Results: Calibrated Brightness And Contrast
Since we consider 200 nits to be an ideal average for peak output, we calibrate all our test monitors to that value. In a room with some ambient light (like an office), this brightness level provides a sharp, punchy image with maximum detail and minimum eye fatigue. It's also the sweet spot for gamma and grayscale tracking, which we'll look at on page six.
We set the AOC display's brightness level a tad lower to keep its grayscale tracking nice and flat. Setting it higher adds a slight red tint to the upper end of the luminance range. This results in a measurement slightly under the goal of 200 nits, though you can't really tell unless you're using the calibration equipment.
Next up is the important black level measurement. Calibrating grayscale and setting brightness with a test pattern (rather than by eye), ensures the best possible contrast ratio, while still preserving all the detail in the image.
ViewSonic's .1398-nit result makes it the winner in this test. Blacks look about as good as they can for an LCD panel. You'd have to put a plasma screen on your desk to do much better.
Contrast ratio, specifically on/off contrast ratio, gives an idea of the dimensionality of an image. The most important factor in perceived quality is the dynamic range of light to dark. While LCDs are still behind other display technologies in this metric, they have made great strides in recent years.
Calibrating both screens to 200 nits, we see some impressive contrast ratio numbers. ViewSonic sets itself apart from the pack with superb black levels and a high on/off contrast ratio of 1440.5:1.
Current page: Results: Calibrated Brightness And ContrastPrev Page Results: Stock Brightness And Contrast Next Page Results: Gamma And ANSI Contrast Ratio
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Christian Eberle is a Contributing Editor for Tom's Hardware US. He's a veteran reviewer of A/V equipment, specializing in monitors. Christian began his obsession with tech when he built his first PC in 1991, a 286 running DOS 3.0 at a blazing 12MHz. In 2006, he undertook training from the Imaging Science Foundation in video calibration and testing and thus started a passion for precise imaging that persists to this day. He is also a professional musician with a degree from the New England Conservatory as a classical bassoonist which he used to good effect as a performer with the West Point Army Band from 1987 to 2013. He enjoys watching movies and listening to high-end audio in his custom-built home theater and can be seen riding trails near his home on a race-ready ICE VTX recumbent trike. Christian enjoys the endless summer in Florida where he lives with his wife and Chihuahua and plays with orchestras around the state.
Unless you're legally blind, why would anyone want a 27" 1920x1080 monitor? I still don't get why one industry thinks we need 1920x1080 on a 5" cell phone, while another thinks 1920x1080 is all the resolution you'll ever need no matter how big your screen.Reply
In other news, Micro Center and Monoprice have 27" monitors @ 2560x1440 for just under $400, both of which are based off the inexpensive 27" Korean monitors but come with a US warranty:Reply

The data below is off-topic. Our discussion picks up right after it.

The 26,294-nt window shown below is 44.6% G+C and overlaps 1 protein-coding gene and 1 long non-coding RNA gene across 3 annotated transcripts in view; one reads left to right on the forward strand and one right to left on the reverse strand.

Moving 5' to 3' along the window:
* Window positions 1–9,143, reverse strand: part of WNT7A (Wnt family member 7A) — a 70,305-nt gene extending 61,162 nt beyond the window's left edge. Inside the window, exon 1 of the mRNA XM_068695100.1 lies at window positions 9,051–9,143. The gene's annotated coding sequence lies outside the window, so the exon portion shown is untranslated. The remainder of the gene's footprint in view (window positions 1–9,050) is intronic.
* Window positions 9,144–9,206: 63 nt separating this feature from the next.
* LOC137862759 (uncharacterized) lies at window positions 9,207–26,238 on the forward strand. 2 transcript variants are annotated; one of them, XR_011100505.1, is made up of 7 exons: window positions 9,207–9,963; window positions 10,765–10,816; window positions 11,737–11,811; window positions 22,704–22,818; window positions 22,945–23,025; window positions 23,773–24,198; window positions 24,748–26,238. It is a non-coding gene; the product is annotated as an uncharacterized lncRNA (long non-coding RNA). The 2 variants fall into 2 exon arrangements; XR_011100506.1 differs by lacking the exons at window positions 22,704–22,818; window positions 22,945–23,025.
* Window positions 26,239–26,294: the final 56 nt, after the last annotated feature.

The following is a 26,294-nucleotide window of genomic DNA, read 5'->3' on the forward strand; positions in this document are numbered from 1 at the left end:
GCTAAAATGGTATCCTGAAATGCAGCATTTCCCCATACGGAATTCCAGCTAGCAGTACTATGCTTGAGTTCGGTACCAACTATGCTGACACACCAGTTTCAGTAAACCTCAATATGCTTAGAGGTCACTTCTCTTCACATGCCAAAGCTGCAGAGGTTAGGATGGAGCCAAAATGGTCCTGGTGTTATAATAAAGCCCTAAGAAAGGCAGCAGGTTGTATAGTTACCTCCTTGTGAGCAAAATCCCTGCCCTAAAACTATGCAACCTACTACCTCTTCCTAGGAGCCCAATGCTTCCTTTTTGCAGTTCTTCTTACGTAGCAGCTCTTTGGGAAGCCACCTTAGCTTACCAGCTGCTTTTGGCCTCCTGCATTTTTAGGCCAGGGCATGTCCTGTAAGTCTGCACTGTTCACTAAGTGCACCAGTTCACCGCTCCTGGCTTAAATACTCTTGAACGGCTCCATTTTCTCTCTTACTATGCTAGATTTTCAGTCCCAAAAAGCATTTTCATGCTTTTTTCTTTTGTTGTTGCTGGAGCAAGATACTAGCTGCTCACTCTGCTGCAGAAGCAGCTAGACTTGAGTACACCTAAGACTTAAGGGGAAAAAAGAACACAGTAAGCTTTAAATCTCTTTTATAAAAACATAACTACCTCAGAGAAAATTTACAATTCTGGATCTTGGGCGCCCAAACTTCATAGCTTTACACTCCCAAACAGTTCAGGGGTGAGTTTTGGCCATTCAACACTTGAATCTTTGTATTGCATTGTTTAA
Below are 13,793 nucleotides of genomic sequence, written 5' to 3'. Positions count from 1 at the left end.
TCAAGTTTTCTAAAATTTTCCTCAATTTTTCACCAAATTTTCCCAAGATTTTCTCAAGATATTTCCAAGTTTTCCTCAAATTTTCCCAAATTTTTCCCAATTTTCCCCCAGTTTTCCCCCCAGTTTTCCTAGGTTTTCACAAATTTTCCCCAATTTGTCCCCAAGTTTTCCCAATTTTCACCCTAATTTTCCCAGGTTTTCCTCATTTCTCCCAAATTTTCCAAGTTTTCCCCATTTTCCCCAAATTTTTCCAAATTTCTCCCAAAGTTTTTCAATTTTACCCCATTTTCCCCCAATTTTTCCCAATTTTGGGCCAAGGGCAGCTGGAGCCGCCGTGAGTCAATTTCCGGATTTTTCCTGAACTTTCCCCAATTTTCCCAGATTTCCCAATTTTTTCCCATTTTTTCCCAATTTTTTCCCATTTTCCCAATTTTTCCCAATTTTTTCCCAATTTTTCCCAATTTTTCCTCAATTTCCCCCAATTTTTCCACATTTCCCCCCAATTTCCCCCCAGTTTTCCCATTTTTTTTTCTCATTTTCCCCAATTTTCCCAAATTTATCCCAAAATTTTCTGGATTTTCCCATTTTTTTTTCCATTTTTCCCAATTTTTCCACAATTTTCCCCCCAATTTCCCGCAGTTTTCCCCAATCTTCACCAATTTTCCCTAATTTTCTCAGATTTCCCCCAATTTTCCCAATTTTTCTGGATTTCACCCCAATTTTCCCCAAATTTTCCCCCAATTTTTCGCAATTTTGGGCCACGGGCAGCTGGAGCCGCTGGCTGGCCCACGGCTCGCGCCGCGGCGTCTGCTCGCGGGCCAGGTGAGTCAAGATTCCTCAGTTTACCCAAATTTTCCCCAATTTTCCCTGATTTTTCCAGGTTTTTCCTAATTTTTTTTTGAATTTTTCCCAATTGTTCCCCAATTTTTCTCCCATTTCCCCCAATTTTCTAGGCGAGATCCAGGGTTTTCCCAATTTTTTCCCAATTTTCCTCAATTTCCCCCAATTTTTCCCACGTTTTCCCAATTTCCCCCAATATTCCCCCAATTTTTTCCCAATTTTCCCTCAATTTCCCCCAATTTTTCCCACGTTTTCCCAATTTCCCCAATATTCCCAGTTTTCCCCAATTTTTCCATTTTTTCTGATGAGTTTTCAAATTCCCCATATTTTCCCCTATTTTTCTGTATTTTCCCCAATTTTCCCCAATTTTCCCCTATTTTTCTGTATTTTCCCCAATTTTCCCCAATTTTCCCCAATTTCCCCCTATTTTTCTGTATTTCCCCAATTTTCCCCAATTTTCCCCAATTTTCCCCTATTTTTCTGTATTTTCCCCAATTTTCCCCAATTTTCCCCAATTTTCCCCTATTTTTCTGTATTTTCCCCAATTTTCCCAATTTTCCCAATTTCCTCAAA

Micro Center - AURIA EQ276W 27" IPS LED Monitor @ $399.99Monoprice - 27" IPS LED CrystalPro Monitor WQHD @ $390.60
Surely that's the comparison readers really want to see. Get on it Tom's!
I bought myself Achieva Shimian QH270-Lite on ebay and it is a 2560x1440 monitor with 6ms response time. Its basically a rejected apple monitor with no frills and no warranty (sold in Korea for $200). I doubt monitor manufactures will release 2560x1440 monitors at mainstream prices within the end of this year, as Intel predicted. Or 4k monitors by 2015.Reply
Here are some links to sites dedicated to these 27" 2560x1440 monitors:
If you you would like to know more how your graphics card, monitor perform on 1440P and above resolution with certain games, go to to this link:
Thanks for the review. These do look like very good choices for those that don't need a gaming monitor. No offense to this review as I do think it serves a purpose and will be useful to many. However, I think I'm going to quit reading monitor reviews for a couple of years. Maybe by then my 15 year old monitor and my 10 year old ~$500 LCD will be surpassed by something new and better.Reply
They already have been surpassed, but the tech is expensive currently:10448090 said:However, I think I'm going to quit reading monitor reviews for a couple of years. Maybe by then my 15 year old monitor and my 10 year old ~$500 LCD will be surpassed by something new and better.
Sony PVM2541 25-inch Professional OLED Picture Monitor
Pass. 27'' is way to big for 1080p, needs 1440 at the minimum.Reply
Manufactures need to stop making 1080p monitors. With 4k around the corner, it should be at least 1440 or 1600 now. Were not gonna get anywhere until someone finally starts to really mass produce higher res monitors
Remember when CRT's supported tons of resolutions and refresh rates, more than most could handle? Then trendiness and HDCP got in the way.Reply
Nintendo Maniac 64They already have been surpassed, but the tech is expensive currently:Sony PVM2541 25-inch Professional OLED Picture MonitorReply
Still 1080p, pass.
10448091 said:They already have been surpassed, but the tech is expensive currently:
Sony PVM2541 25-inch Professional OLED Picture Monitor10448095 said:Still 1080p, pass.
It's a 24" monitor, what did you expect? (they market it at 25" but it's really 24 5/8")
If they come out with a 27-30" monitor, surely it'd be 2560px wide since they are professional-level displays.